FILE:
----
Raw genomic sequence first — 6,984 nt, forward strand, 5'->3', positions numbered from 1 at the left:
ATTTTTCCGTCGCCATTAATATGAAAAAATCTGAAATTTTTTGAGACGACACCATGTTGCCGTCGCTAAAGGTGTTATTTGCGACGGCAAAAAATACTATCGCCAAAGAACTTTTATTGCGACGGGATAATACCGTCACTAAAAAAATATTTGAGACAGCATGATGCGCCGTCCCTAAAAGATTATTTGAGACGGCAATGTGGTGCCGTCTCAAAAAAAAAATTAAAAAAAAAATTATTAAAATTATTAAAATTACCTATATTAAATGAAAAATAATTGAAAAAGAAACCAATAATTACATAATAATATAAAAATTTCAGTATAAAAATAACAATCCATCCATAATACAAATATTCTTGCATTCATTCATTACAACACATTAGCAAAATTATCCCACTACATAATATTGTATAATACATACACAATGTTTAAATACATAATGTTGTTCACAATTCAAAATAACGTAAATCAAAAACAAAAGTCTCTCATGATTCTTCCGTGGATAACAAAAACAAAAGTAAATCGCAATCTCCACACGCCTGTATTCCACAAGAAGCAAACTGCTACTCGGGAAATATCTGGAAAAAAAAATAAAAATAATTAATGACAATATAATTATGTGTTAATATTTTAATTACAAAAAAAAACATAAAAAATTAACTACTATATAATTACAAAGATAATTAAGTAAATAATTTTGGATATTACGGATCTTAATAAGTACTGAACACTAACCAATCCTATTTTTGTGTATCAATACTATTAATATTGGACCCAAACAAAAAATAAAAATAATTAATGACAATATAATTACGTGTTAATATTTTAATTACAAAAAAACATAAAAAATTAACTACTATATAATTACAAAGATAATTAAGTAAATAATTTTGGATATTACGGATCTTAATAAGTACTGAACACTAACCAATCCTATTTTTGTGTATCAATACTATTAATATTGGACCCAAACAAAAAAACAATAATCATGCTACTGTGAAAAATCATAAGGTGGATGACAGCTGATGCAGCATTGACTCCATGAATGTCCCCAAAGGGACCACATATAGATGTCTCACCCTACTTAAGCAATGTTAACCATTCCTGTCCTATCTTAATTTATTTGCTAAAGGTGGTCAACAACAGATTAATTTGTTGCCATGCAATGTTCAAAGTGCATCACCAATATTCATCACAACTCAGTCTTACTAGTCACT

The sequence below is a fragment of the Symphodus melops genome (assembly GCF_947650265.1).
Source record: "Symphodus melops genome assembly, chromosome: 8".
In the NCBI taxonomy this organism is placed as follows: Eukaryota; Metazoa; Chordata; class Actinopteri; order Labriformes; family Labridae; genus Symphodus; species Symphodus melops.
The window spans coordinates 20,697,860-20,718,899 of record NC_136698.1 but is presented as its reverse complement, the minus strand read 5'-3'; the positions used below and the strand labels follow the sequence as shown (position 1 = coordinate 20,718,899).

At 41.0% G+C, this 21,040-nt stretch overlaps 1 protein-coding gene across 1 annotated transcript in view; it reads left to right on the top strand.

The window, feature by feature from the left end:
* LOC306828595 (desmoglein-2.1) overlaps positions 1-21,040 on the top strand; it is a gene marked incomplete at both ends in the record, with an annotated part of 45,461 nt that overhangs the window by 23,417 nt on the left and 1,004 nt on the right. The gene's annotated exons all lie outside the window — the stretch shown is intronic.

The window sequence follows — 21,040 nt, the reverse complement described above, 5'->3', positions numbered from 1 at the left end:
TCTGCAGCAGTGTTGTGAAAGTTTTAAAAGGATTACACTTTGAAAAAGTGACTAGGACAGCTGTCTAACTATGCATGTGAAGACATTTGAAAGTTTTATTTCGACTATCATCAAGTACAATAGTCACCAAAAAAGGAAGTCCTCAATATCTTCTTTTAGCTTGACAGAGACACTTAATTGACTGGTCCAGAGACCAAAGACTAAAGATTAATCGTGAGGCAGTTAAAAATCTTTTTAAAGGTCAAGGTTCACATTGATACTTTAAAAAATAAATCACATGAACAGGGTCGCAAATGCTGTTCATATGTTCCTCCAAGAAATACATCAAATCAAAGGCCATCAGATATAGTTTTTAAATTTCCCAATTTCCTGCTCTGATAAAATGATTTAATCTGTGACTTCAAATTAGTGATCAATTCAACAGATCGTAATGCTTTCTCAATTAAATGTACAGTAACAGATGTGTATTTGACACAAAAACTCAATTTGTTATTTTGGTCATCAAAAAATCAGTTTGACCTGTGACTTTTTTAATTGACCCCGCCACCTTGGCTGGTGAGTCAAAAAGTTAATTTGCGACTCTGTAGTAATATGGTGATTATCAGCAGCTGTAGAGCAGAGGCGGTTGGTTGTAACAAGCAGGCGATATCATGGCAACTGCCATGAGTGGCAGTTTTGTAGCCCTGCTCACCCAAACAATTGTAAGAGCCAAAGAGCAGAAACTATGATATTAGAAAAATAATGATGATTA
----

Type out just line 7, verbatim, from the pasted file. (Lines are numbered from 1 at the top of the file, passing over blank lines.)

At 41.0% G+C, this 21,040-nt stretch overlaps 1 protein-coding gene across 1 annotated transcript in view; it reads left to right on the top strand.